One of them, Mikayla Olsten, was screened for diabetes after her 9-year old sister, Mia, suddenly developed a life-threatening episode of diabetic ketoacidosis and was diagnosed with diabetes. There was no history of diabetes in the family, and Mikayla wasn’t sick, but she had four of the five types of autoantibodies that doctors look for to assess a person’s risk.

“They told us when somebody has that many markers, it’s not if they’re going to develop diabetes, it’s when,” said her mom, Tracy.

Mikayla was 15 when she joined the study and received teplizumab. She’s now 21 and a senior in college. She gets an annual battery of tests to check her pancreas and blood markers, and Tracy Olsten says her condition hasn’t progressed in six years.

According to a scientific statement from JDRF, the Endocrine Society and the American Diabetes Association, when a person has markers for autoimmune disease and episodes of uncontrolled blood sugar, the five-year risk for progression to insulin-dependent symptomatic disease is 75%. The lifetime risk of developing insulin-dependent diabetes is nearly 100%.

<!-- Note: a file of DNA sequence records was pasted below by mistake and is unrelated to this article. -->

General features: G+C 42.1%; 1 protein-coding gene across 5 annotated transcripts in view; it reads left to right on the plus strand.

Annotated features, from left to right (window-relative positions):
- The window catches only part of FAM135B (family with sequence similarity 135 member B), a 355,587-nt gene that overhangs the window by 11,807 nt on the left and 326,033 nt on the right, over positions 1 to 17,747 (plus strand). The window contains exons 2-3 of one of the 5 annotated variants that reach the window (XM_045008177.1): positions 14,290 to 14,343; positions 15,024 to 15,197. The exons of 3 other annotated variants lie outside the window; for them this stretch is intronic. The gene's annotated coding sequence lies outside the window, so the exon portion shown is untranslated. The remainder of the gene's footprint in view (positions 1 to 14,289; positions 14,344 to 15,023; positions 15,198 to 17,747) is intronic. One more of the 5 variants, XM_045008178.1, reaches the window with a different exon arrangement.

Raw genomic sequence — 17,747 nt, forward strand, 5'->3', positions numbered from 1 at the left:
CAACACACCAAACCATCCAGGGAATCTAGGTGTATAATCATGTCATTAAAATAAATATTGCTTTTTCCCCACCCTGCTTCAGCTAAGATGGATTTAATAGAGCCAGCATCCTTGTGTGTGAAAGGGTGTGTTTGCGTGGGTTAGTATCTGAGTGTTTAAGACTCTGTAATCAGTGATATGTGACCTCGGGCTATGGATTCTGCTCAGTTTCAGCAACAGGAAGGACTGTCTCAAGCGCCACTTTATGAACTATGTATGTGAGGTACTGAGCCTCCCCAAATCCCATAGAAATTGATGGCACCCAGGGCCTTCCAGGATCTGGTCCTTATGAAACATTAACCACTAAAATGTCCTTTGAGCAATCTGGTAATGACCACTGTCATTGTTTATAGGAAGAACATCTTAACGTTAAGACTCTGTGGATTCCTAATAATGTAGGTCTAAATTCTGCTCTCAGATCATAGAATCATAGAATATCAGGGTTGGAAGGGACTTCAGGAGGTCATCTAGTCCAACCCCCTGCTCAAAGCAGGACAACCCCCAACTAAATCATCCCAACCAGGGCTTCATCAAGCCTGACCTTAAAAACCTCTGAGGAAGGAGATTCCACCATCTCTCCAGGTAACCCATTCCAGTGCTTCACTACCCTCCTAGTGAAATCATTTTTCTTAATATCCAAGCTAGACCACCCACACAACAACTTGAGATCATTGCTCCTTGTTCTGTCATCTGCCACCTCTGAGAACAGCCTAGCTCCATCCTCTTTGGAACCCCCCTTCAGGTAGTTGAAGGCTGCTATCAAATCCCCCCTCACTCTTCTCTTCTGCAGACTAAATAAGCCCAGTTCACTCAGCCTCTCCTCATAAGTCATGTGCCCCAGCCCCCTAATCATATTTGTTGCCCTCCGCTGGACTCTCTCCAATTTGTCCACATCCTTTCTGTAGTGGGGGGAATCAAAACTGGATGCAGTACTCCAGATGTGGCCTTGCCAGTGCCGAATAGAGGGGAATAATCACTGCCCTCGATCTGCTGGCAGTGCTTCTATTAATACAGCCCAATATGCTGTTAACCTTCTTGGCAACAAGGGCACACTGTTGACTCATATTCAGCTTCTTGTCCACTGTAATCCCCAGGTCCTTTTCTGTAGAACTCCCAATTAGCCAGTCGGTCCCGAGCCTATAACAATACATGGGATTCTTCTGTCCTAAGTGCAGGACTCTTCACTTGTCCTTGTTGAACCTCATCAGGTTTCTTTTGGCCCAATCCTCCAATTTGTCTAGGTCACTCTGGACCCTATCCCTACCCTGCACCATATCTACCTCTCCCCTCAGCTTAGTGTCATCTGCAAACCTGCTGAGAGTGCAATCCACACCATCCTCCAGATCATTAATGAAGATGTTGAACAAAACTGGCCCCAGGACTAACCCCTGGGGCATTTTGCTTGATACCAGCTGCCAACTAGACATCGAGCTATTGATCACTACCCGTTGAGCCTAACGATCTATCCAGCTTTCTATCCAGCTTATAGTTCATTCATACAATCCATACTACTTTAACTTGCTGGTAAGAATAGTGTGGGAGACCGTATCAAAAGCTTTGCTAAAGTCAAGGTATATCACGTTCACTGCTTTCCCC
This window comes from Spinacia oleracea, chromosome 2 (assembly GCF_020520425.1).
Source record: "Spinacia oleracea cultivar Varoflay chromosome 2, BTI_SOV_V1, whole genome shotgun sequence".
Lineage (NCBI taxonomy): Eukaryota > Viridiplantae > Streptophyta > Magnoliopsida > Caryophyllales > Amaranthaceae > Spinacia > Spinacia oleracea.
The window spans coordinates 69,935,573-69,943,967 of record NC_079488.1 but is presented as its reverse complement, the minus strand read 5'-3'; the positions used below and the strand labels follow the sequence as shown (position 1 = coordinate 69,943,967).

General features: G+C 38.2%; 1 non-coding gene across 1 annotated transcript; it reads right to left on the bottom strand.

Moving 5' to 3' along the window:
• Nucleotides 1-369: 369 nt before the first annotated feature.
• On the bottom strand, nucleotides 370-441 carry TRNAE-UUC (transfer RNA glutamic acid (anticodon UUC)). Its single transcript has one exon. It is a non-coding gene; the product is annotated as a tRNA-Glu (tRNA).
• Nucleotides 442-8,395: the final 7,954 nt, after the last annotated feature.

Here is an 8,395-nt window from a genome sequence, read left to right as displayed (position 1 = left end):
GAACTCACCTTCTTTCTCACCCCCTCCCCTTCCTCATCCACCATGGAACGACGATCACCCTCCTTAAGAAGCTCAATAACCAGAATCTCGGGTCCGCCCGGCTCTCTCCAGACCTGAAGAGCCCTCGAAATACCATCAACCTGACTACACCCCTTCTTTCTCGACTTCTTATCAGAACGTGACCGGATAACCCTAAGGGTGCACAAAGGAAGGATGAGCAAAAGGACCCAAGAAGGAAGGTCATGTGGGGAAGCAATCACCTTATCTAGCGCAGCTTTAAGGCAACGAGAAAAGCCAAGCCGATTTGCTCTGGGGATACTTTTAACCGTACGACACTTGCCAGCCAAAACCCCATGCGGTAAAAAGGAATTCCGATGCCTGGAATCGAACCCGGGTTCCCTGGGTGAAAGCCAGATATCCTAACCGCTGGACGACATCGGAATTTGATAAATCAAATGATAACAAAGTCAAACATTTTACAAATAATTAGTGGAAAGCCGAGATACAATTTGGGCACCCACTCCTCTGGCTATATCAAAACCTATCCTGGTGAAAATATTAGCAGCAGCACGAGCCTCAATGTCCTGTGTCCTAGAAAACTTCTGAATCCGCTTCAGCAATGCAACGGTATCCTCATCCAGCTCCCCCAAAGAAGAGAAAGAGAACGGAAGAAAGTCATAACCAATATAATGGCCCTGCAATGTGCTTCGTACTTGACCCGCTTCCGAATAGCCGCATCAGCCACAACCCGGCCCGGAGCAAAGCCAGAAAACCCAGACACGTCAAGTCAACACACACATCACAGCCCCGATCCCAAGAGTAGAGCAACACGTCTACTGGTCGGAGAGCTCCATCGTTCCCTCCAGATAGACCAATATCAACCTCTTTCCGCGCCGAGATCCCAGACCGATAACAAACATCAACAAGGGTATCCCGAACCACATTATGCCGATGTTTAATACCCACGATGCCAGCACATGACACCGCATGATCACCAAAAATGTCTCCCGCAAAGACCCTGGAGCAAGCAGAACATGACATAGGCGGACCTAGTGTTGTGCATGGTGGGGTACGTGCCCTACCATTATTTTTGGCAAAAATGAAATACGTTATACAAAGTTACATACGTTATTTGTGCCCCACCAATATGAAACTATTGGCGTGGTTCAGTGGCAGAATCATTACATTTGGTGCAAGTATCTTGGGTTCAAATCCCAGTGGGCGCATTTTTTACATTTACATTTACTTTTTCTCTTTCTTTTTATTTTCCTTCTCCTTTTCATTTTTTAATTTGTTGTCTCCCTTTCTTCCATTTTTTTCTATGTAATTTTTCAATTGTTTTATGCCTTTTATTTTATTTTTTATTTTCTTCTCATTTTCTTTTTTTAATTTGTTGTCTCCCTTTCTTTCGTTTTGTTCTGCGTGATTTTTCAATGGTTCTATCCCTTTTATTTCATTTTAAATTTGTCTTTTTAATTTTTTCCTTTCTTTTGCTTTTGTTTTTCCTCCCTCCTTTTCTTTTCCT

So far, Mikayla seems to be beating those odds.

Tracy said that for Mia, who is dependent on insulin, managing her diabetes is a constant chore.

“She has a tremendous amount of juggling that her peers don’t have to do. She has to plan ahead when she has a basketball game or practice on making sure she carbs up and decreases her insulin levels,” Tracy said. “She cannot go a minute or a day without thinking about it nonstop, and to be able to give Mikayla the opportunity where she doesn’t have to think about it 24/7 is amazing.”

‘Screening becomes a really big issue’

Aaron Kowalski, CEO of JDRF, says the main challenge in prescribing Tzield will be finding people who need it. The drug is approved for people who don’t have any symptoms of the disease and may not know they’re on the road to getting it.

“Screening becomes a really big issue, because what we know is, about 85% of type 1 diagnoses today are in families that don’t have a known family history,” Kowalski said. “Our goal is to do general population screening” with blood tests to look for markers of the disease.